Diverting Pharmaceuticals from Water Systems

Growing Blue

Providing a Safe and Convenient Alternative for the Disposal of Pharmaceuticals

The federal government does not require testing for drugs in water supplies, yet over the last 10 years, the percentage of Americans who took at least one prescription drug in the past month increased from 44% to 48%. The most commonly used types of pharmaceuticals include: asthma medicines for children, central nervous system stimulants for adolescents, antidepressants for middle-aged adults, and cholesterol lowering drugs for older Americans; this does not include hormones, caffeine, nicotine, personal care products such as cosmetics and fragrances,  and other chemical compounds that form part of one’s everyday life. While treatment facilities are designed to target and minimize the prevalence of nitrates, phosphates and organic carbon, when humans take medications, or use and dispose of certain products these chemical contaminants end up in a city’s wastewater.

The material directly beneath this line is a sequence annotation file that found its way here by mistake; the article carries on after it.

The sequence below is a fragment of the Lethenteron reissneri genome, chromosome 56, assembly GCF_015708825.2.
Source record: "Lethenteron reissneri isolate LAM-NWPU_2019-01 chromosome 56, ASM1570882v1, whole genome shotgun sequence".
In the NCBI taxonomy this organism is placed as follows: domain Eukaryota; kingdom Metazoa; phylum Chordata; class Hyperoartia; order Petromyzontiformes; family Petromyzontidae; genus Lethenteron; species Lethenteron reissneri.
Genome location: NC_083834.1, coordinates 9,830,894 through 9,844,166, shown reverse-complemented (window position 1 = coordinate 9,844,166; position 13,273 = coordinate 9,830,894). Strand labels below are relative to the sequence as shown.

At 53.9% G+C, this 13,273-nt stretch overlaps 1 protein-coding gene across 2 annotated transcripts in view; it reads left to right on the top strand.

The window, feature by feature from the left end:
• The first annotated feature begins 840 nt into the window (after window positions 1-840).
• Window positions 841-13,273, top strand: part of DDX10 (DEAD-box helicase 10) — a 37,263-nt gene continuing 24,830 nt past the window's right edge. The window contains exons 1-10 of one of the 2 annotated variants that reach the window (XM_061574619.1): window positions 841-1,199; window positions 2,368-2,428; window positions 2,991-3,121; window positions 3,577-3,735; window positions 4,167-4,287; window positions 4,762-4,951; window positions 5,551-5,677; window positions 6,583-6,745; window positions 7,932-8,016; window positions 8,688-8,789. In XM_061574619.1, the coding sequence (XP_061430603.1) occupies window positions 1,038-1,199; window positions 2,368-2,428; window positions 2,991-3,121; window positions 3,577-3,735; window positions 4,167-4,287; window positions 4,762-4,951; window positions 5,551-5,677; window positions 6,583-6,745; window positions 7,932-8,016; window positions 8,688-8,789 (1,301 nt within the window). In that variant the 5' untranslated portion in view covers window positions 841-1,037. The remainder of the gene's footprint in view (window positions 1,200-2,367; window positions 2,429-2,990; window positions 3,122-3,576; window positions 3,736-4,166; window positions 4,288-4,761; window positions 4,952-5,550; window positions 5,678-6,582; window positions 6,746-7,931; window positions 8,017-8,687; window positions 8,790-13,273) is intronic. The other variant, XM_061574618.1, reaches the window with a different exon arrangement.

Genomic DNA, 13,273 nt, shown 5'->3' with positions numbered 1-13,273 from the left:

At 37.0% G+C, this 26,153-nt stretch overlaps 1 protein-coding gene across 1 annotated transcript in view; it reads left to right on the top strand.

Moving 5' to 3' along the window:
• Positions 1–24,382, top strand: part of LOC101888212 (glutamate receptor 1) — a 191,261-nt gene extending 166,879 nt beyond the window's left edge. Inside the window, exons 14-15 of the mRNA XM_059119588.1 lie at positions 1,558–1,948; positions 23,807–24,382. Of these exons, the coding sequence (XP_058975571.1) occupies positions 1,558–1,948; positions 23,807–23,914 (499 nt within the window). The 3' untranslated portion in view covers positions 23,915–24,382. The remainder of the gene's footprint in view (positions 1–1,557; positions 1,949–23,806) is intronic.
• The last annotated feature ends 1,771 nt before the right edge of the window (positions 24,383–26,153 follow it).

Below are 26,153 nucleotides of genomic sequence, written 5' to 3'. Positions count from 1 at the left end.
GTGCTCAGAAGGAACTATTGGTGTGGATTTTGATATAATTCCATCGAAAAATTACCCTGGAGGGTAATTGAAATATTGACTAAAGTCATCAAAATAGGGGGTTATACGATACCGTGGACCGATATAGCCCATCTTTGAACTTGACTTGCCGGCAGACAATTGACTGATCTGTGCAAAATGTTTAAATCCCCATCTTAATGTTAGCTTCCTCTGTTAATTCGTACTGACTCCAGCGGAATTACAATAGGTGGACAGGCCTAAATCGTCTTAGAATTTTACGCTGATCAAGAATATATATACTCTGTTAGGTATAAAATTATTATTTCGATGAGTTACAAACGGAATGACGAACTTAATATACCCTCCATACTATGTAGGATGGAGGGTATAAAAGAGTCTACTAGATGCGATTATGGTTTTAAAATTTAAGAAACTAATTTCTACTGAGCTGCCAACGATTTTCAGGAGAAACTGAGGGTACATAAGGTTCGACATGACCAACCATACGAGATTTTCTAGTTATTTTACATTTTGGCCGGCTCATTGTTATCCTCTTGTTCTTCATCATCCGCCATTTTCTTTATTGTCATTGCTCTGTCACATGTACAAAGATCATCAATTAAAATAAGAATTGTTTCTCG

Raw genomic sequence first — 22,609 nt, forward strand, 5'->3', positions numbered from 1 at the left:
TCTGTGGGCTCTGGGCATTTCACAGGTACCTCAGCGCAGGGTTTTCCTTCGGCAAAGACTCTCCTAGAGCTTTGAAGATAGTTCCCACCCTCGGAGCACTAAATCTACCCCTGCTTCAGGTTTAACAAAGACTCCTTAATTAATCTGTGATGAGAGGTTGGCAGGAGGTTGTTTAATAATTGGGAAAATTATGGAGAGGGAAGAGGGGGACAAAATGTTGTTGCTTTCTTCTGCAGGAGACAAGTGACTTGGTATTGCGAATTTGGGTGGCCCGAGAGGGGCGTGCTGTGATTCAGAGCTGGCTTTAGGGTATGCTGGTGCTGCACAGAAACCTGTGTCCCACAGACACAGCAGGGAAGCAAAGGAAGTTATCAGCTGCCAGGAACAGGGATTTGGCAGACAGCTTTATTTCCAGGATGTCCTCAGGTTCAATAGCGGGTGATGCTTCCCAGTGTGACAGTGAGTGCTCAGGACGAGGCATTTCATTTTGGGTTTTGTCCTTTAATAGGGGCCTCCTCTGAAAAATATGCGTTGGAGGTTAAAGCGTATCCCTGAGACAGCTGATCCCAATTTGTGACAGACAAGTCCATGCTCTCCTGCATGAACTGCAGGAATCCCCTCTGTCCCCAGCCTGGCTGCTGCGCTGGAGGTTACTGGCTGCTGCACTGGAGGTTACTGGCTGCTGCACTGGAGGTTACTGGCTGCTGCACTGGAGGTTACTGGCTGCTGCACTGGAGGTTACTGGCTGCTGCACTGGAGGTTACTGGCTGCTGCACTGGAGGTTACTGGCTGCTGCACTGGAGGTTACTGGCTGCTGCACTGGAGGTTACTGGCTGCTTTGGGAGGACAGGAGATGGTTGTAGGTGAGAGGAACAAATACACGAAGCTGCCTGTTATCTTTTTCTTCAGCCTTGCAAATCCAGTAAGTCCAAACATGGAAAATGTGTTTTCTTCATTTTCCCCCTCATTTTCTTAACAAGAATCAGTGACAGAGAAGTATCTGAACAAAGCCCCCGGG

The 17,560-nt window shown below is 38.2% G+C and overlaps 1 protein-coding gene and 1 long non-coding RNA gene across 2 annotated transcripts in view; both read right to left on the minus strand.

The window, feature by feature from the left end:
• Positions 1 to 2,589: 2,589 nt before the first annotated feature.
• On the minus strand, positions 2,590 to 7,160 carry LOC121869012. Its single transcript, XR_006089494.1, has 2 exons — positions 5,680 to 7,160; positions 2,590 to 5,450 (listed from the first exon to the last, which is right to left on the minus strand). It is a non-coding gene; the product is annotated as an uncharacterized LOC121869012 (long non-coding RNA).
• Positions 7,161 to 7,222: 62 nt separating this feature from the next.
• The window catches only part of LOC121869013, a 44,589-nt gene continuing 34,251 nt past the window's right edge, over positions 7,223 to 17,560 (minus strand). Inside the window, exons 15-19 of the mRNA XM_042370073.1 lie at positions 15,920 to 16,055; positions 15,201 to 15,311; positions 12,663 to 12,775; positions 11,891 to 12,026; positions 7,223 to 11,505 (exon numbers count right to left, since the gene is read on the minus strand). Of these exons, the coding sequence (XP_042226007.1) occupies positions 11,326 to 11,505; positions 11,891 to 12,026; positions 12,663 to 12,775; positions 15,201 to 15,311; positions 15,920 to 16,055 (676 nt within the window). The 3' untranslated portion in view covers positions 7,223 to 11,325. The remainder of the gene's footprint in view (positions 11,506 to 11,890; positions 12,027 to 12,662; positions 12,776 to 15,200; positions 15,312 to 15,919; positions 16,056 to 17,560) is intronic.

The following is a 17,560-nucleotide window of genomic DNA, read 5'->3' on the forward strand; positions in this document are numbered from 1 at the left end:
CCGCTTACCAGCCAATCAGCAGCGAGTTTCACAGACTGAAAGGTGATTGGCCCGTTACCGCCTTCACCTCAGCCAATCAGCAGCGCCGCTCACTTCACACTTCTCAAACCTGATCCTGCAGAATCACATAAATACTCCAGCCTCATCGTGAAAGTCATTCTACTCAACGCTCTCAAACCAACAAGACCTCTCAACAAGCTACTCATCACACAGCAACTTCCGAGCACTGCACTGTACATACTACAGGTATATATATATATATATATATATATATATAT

In California’s San Mateo County, a Pharmaceutical Disposal Program was developed which provides disposal sites at law enforcement agencies. This serves as a convenient, environmentally sound way for citizens to dispose of human and veterinary pharmaceuticals. This is an improvement over the advocated method of flushing unused pharmaceuticals down the toilet and into the water system. Within its first two years, the County safely disposed of 14,500 pounds of pharmaceuticals and has received numerous awards. The County is promoting the mission to produce positive and measurable results before pharmaceuticals enter and contaminate the water.

There has been rising concern over the potential impacts of pharmaceuticals released into the environment through wastewater systems. Small concentrations of drugs and medications are already found in waterways nationwide, the result of improperly disposing pills and medicinal liquids, but also by human excretion. While there is more evidence on the risks for aquatic life, research shows there may be reason for concern for infants in the womb. San Mateo County’s Pharmaceutical Disposal Program provides a preemptive alternative they hope to extend state-wide and nation-wide.

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